David Loeper’s MISSION is to keep 401(k) plan participants from getting ripped off. In his new book, Stop the 401(k) Rip Off, (Bridgeway Books, 2007), Loeper rails against the hidden fees in 401(k) plans and attempts to arm participants with the ability to uncover the fees and approach their employer about offering less expensive funds in their plans.
As Loeper argues in his book, total cost for administration, recordkeeping, government filings, statements, Web site, and the trimmings should be no more than $50 per employee a year for the company sponsoring the plan, and can easily be as little as $25 a year if the annual company-wide costs are a minimum of $1,500, according to Loeper, CEO of Richmond, Virginia-based Financeware, which provides advisors with sophisticated probability analysis tools and training through its Wealthcare system.
Loeper, 44, took up the mantle to rid the 401(k) industry of high fees after discovering the hefty fees levied by his own firm’s DC plan. He sought a new, lower-priced plan for his 25-person company. “It’s a personal passion–my associates and I have been ripped off,” he says.
Exorbitant fees may be a thing of the past soon, however. The Department of Labor (DOL) and Congress are waging their own wars to make sure all fees levied in 401(k)s are disclosed. DOL’s rules regarding 401(k) fee disclosure are expected soon, while the Senate’s Special Committee on Aging held a hearing in late October on hidden 401(k) fees. Action by regulators and Congress follows a GAO report late last year advocating changes to ERISA by Congress and DOL which would require that plan providers disclose all fees paid out of plan assets in a way that allows comparison among investment options, provides expense ratios annually in a single document, and discloses to plan sponsors compensation received from other service providers.
He disagrees with the Investment Company Institute’s position on fees in retirement plans. Mutual funds, represented by the ICI, manage more than half of the $4.1 trillion in assets in defined contribution retirement plans, including 401(k), 403(b), and 457 plans. The ICI states in testimony before Congress and in reports on its Web site that on an asset-weighted basis, the average expense ratio for 401(k) stock mutual fund investors was 0.74%, half of the simple average stock mutual fund expense ratio in 2006 (1.50%). A simple average gives each fund the same weighting, as opposed to a weighted average, which assigns larger weightings in the calculation of those funds with the largest share of 401(k) assets.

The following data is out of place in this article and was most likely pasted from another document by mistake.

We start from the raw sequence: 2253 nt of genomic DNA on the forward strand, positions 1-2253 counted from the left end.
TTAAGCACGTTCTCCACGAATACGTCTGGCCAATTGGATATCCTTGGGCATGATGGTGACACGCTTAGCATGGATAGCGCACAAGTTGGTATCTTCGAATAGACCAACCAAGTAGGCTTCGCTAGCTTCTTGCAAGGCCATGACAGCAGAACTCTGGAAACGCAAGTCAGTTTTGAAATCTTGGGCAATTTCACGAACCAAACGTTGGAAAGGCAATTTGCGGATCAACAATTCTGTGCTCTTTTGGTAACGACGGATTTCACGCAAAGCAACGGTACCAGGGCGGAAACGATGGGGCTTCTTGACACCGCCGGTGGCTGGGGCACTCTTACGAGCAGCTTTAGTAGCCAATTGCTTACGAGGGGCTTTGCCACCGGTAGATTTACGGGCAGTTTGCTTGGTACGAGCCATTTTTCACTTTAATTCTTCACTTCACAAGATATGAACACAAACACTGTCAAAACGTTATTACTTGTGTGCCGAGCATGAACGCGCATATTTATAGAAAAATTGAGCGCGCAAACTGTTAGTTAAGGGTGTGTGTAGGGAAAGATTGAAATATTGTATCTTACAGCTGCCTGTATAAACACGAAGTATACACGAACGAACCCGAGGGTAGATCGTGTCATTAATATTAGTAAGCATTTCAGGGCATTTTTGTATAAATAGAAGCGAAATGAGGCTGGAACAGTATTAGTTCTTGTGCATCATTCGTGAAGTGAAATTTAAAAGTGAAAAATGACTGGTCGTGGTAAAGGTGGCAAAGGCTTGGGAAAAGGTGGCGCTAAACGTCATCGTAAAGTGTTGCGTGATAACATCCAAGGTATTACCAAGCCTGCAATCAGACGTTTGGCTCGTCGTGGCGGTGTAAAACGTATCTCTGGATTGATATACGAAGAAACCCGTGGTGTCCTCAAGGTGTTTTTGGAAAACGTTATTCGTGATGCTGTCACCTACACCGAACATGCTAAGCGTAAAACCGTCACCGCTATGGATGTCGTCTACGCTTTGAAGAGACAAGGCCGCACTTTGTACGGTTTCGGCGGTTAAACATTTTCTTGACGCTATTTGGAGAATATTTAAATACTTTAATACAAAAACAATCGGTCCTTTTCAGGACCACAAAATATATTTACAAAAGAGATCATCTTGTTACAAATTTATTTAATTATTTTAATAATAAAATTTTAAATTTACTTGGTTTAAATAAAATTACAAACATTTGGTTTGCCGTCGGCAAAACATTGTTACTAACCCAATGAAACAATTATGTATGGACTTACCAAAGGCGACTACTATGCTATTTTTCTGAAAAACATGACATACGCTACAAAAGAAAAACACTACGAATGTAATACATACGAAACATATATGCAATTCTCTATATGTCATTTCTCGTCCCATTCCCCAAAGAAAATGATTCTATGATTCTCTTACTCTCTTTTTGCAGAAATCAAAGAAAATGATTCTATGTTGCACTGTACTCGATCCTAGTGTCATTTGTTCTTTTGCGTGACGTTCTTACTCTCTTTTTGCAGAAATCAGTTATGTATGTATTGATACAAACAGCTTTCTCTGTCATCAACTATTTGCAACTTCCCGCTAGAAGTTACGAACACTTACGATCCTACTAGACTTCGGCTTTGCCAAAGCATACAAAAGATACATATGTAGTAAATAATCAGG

Loeper says comparing the simple average with the weighted average is misleading, since the simple average is a different mathematical calculation than the asset-weighted average. The ICI is not using the simple average expense ratio for 401(k) expense fees but is using it for the average mutual fund expense ratio, Loeper says. The probable 401(k) simple average expense fee is more likely 1.15% to 1.36%, not much lower than the fees for retail investors in funds, he says.
An ICI study, The Economics of Providing 401(k) Plans, “showed, using [asset] weighting, that 401(k) expense ratios are only 0.14% less than the industry overall expenses, or 84% of the total industry expense (0.74% is 84% of 0.88%). You would think institutional plans would be more competitive than that versus all retail and institutional funds combined,” Loeper says.
“If you remove the largest 1,000 plans out of the computations, the expenses would be enormous,” he claims. “There are 600,000 401(k) plans in the U.S. and most are small…The ICI counts big plans many more times than you count the small plans when coming up with its figures,” he says.
As for Financeware’s new 401(k), it has a 0.60% expense maximum if participants elect to receive personal quarterly investment advisory consultations, life planning, and personalized professional management of their funds. “Since half of that expense (.30%) is optional for a lot of personalized professional services, a real apples-to-apples cost comparison to our old plan would be 0.30%. Also, since the company is paying for the administration and custody costs, our employees are actually only paying 0.10% to 0.17%,” he states.
Elizabeth D. Festa is a freelance business writer based in Washington, D.C. She can be reached by e-mail at [email protected]